This one-day workshop is aimed at planners who are seeking to gain an understanding of the theory, principles and practice of urban design and how this can be applied to planning and when an urban designer could be required to achieved the intended planning outcomes sought in the resource consent and plan making process.
The workshop will provide an understanding of the role of urban design can play through the planning process and how planners can effectively engage, evaluate and assess urban design evidence/comments they may receive.
Based around up-to-date case studies and evaluating current best practice, using both local and international examples in Auckland, Queenstown, Tauranga, Christchurch and in North America. This is supported by the presenters’ own professional experiences working on a wide range of urban design issues and projects.
Gained an understanding of urban design theory, principles and practice how this applies to planning and what ‘sound urban design practice’ could look like.
Gained an understanding of the role and importance of urban design when seeking to create sustainable urban planning and design outcomes through the planning process, especially during the critical plan making process.
Gained an understanding of the role and importance of urban design in the resource consent process and explaining the need for urban design to applicants; and
Being confident in identifying and understand the difference between planning, architecture, landscape architecture, and urban design opinions and how these should be applied through the planning process.
Understand the drivers of the development process in order to deliver your urban design outcomes in practice.
The ability to ensure urban design policy intentions are effectively incorporated into the plan to ensure you have the mandate for urban design.
Aimed at planners but is open to all built environment professionals with an interest in developing effective urban design outcomes in practice. The class will be interactive and draws on the presenters’ real life working examples including projects dealing with both small and large scale projects including, master-planning, Special Housing Areas, residential and commercial developments and infrastructure issues.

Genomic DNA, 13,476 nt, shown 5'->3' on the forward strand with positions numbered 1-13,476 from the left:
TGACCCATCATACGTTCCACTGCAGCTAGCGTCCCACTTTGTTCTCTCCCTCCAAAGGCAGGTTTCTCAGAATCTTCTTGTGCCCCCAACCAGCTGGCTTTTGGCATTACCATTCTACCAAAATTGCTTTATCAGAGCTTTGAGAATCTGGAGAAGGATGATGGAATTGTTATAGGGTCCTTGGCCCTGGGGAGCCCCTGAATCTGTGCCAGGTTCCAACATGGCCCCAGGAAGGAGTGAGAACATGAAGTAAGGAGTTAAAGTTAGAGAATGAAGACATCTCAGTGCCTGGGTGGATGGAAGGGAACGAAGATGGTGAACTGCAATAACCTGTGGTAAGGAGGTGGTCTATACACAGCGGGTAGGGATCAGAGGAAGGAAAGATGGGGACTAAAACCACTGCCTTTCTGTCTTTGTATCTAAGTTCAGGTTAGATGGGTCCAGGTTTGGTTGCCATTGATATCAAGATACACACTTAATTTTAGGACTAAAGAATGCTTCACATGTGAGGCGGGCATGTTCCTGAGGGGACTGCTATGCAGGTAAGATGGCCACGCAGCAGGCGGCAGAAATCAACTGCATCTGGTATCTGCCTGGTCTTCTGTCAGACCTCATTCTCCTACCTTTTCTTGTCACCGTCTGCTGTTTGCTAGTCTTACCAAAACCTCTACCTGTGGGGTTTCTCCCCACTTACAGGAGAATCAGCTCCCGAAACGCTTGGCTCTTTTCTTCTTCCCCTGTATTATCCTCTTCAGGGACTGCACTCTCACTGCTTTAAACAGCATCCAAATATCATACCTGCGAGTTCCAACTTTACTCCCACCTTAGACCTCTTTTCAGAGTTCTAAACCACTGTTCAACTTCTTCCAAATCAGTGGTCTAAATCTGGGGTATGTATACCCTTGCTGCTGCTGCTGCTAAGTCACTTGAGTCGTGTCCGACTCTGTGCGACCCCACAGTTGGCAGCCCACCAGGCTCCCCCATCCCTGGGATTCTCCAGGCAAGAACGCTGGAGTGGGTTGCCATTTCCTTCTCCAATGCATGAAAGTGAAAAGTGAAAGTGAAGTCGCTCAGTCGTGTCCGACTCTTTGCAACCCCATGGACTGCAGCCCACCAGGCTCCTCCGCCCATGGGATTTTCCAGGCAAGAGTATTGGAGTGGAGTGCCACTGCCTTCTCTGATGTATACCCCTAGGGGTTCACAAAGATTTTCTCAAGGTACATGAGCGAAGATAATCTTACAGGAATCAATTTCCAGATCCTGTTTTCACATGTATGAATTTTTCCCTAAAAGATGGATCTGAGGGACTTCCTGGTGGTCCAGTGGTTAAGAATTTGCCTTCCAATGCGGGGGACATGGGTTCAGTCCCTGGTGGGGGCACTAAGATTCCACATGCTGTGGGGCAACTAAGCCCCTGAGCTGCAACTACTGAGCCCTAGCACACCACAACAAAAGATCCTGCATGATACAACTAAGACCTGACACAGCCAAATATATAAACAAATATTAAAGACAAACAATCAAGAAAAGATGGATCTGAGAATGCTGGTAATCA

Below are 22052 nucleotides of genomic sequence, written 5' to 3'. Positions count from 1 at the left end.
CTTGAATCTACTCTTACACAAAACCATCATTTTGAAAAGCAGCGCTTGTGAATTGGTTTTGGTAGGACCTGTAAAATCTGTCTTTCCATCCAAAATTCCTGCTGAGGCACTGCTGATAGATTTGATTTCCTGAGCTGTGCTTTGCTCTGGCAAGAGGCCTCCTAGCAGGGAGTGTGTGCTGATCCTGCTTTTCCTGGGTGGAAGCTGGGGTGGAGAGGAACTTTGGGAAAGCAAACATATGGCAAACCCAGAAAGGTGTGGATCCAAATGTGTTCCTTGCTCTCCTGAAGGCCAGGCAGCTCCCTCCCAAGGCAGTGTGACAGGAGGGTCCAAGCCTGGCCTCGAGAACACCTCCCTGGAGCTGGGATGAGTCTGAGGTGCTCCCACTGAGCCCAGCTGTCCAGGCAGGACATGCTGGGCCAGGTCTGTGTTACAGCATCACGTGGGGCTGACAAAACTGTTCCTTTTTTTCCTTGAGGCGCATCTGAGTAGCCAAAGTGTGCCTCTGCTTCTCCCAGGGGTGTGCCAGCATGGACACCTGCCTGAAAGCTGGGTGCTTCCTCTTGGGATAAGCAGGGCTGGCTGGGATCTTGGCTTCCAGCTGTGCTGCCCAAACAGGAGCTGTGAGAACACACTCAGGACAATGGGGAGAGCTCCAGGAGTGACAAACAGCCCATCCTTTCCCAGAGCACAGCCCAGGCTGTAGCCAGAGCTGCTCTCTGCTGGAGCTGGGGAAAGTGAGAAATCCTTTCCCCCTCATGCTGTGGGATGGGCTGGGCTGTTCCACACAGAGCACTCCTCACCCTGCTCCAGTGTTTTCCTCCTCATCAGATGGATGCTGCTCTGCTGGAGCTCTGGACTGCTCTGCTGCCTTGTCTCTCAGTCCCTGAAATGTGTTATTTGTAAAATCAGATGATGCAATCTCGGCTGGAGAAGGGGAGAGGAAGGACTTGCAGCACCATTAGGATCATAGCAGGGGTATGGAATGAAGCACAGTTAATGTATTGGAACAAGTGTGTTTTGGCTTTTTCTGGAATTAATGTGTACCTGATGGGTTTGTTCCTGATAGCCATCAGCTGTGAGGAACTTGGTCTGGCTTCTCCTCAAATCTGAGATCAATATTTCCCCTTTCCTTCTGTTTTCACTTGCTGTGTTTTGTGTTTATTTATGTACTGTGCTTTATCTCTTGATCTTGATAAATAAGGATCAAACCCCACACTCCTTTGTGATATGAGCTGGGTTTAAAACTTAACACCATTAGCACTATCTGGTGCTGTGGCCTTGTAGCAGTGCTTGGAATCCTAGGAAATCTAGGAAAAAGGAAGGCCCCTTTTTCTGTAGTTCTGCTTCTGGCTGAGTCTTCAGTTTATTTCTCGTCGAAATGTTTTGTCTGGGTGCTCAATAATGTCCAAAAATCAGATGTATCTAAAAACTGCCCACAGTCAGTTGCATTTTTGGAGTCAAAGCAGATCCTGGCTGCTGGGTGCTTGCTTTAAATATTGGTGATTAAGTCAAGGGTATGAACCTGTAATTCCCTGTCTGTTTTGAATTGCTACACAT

You are invited to also bring examples from their own experience for discussion and comment.
Ian Munro (B.Plan (Hons), M.Plan (Hons), M.Arch[Urb Des] (Hons), M.EnvLS (Hons), MNZPI, Certified RMA Commissioner) is a self-employed planner & urban designer, Hearings Commissioner with in-depth work experience work across New Zealand, and a member of the Auckland Council’s Urban Design Panel.
Dr Lee Beattie
Dr Lee Beattie is a practicing urban designer and urban planner with over 27 years' experience. He has qualifications in urban planning, urban design, and environmental science. He specialises in urban design matters, urban planning and urban design policy development; implementation and evaluation; and providing professional urban planning and urban design evidence.
Recently, with Dr Caroline Miller, he co-edited and contributed six chapters in New Zealand's first book about planning and urban design practice: Planning Practice in New Zealand, now it is second edition.
Lee is an Auckland Council, Queenstown Lakes and Hamilton City Council Independent Hearings Commissioner. He is also Head of the University of Auckland’s School of Architecture and Planning and Director of the University’s Urban Design programme.
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Hope you can join us!
This event was organised by NZPI. If you have any questions about the event or registrations, please email Eliza Bradley, firstname.lastname@example.org.
Thursday 25 May.
If you cannot see an 'Add to Cart' button above, online registrations have closed. If there are tickets available we may be able to accept late registrations, please click here if you are interested in attending.
This will be emailed to all attendees after registrations have closed. If you do not receive the link, please check your junk/spam folder before contacting the office.
NOTE - If you are interested in attending a workshop please register early to ensure it goes ahead. Minimum numbers are required for a workshop to run. This generally ensures there is sufficient people to allow different experience and views to be part of the discussion within the course setting. Registrations for online events normally close 3 full business days before the event.